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  17. If this was a science question, we would be looking for peer-reviewed papers on the relative economics, which would in turn point to auditable, verifiable data. We'd be discussing relative merits of methodology and assumption and proposing way to settle discrepancies with empirical experiments. As it is, we have a whole lot of contradictory information being presented and little way of doing verification. I'd like to see economics done like science. I was persuaded from reading MacKay's Sustainable energy without all the hot air that some countries would find it very tough to meet energy needs (especially to power transport too) without nuclear, though I strongly doubt Australia would be one of them.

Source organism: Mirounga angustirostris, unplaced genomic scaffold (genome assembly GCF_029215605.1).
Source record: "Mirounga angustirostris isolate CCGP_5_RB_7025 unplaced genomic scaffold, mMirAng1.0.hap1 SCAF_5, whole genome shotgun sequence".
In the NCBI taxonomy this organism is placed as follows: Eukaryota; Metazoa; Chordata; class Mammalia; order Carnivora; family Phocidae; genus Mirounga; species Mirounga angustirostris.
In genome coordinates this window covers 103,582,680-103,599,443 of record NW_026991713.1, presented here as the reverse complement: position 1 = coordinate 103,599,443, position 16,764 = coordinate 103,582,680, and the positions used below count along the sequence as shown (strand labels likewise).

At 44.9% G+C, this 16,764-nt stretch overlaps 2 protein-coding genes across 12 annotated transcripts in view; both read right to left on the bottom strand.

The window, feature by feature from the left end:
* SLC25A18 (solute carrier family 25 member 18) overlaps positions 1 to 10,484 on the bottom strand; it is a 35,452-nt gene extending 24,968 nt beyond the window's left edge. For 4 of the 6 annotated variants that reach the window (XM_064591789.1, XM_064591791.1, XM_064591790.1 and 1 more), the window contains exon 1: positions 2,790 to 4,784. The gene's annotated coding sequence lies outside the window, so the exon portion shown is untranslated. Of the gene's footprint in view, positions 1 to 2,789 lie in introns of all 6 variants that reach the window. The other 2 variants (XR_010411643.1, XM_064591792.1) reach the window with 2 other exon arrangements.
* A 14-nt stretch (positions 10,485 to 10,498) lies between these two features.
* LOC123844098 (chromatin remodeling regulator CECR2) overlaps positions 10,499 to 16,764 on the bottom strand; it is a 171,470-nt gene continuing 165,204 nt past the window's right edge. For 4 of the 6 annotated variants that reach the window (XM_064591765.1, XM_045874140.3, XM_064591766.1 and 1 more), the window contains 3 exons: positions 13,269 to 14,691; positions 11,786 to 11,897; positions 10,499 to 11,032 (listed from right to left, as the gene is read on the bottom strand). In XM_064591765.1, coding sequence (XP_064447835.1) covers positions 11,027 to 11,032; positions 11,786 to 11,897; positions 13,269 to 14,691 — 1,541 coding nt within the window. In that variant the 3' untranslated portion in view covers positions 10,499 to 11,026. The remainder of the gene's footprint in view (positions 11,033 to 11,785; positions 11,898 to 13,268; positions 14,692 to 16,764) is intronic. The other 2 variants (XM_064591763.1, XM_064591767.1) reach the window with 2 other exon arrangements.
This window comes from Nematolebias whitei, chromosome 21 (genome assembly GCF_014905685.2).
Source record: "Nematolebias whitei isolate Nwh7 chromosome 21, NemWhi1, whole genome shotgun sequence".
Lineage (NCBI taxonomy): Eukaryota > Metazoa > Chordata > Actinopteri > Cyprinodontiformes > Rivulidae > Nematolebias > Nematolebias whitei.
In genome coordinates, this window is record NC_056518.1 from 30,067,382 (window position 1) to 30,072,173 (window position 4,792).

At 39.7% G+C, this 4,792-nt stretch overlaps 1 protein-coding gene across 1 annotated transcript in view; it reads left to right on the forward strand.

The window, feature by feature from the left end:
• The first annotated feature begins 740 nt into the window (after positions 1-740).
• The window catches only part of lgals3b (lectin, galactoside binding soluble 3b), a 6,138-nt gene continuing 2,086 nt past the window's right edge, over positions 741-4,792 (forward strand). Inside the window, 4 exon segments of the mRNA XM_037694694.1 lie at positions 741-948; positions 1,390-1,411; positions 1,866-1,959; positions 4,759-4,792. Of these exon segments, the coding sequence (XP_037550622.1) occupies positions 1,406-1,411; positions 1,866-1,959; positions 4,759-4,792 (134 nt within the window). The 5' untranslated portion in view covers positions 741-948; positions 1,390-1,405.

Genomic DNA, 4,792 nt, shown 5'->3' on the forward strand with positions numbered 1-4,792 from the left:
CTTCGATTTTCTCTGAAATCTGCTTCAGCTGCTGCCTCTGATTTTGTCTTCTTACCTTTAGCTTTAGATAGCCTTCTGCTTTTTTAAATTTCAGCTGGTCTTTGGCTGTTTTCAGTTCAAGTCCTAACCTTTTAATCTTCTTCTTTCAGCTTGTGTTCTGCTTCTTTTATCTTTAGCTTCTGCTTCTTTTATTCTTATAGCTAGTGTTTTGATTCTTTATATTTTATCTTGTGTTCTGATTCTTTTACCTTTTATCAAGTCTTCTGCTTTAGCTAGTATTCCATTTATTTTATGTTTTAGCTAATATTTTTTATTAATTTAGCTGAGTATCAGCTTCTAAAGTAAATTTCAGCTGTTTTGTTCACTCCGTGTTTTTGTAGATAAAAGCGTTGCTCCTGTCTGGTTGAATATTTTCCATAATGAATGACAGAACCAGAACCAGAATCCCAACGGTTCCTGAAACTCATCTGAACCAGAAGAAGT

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  18. Marcus, More misrepresentation. You say: "Peter Lang, if "Renewables are Unproven" is your only criteria for dismissing it, ..." No, I did not say that. The reasons renewables are uneconomic and cannot meet our requirementsd are many: 1. they are very costly - far more coslty tnan uuclear 2. cannot provide reliable power 3. do not avoid much if any emisisons (so why do it) 4. require hufe subsidies per MWh (unlike nuclear which has to subsidises renewables 5. require far more mining, materials processing, manufacturing, fabricating, construction, decomissioning and waste disposal than nuclear 6. require far more land area In short, there really are no advantages of renewables over nuclear. The point about renewables are umnproven related to the cost projections. Nuclear is proven so the cost projections are based on actual costs over a long period of time. Non-hydro renewables are un-proven so the costs are little better than a guess. Over the past 20+ years the projecxtions of the cost of renewables, and when they would be economic, have been completely wrong - always!. So why would we expect that to change in the future. Google "Zero Carbon Australia - Stationary Energy Plan - Critique" to see just how ridiculous are the whishes, hopes and claims of the rnewable energy advocates.